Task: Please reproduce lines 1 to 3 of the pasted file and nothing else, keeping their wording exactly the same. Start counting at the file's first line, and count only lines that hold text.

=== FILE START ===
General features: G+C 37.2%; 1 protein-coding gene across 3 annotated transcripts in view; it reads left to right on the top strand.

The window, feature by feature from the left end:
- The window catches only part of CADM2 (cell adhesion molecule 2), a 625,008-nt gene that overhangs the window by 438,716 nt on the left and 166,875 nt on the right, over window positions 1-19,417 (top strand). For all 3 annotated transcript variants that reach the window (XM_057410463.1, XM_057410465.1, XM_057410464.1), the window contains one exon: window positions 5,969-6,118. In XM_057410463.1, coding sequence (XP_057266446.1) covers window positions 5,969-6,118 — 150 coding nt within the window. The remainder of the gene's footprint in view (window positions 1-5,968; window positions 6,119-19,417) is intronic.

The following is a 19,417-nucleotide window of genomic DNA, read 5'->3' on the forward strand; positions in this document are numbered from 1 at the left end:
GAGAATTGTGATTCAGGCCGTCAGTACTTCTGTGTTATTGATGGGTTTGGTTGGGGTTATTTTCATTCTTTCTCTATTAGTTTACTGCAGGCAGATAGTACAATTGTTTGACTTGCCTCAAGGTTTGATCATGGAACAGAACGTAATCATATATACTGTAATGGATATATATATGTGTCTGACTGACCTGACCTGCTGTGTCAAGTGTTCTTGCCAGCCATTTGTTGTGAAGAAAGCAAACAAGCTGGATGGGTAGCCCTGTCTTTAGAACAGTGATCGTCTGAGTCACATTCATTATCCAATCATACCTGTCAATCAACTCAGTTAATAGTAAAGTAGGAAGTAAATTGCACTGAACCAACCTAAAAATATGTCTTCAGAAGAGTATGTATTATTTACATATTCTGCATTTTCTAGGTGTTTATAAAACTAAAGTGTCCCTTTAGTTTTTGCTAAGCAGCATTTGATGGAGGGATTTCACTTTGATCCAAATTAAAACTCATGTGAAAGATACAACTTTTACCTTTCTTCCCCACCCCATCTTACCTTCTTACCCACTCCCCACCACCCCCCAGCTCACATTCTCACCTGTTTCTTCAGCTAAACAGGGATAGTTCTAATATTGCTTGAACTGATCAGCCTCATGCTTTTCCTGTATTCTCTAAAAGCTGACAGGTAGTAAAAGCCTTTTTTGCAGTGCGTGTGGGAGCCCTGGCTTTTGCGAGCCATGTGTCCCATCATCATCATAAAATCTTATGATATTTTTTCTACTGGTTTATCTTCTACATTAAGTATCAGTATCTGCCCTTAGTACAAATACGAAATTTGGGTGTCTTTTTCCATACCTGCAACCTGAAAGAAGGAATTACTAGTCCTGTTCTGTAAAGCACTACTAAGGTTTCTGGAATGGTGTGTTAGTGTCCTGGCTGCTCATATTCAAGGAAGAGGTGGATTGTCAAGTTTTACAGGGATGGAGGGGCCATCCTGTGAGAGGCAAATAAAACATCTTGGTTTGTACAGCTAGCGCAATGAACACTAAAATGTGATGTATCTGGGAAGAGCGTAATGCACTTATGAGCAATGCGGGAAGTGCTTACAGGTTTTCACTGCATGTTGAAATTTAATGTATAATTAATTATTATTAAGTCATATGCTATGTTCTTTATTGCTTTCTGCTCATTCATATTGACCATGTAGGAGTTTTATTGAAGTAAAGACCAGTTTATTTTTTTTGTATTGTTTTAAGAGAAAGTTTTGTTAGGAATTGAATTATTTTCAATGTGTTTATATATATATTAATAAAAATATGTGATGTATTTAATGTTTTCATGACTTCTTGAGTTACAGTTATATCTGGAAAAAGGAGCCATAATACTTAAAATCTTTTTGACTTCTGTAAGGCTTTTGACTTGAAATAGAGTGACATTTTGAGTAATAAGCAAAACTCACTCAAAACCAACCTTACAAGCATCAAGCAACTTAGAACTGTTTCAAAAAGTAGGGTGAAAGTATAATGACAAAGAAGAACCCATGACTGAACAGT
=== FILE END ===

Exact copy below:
General features: G+C 37.2%; 1 protein-coding gene across 3 annotated transcripts in view; it reads left to right on the top strand.

The window, feature by feature from the left end:
- The window catches only part of CADM2 (cell adhesion molecule 2), a 625,008-nt gene that overhangs the window by 438,716 nt on the left and 166,875 nt on the right, over window positions 1-19,417 (top strand). For all 3 annotated transcript variants that reach the window (XM_057410463.1, XM_057410465.1, XM_057410464.1), the window contains one exon: window positions 5,969-6,118. In XM_057410463.1, coding sequence (XP_057266446.1) covers window positions 5,969-6,118 — 150 coding nt within the window. The remainder of the gene's footprint in view (window positions 1-5,968; window positions 6,119-19,417) is intronic.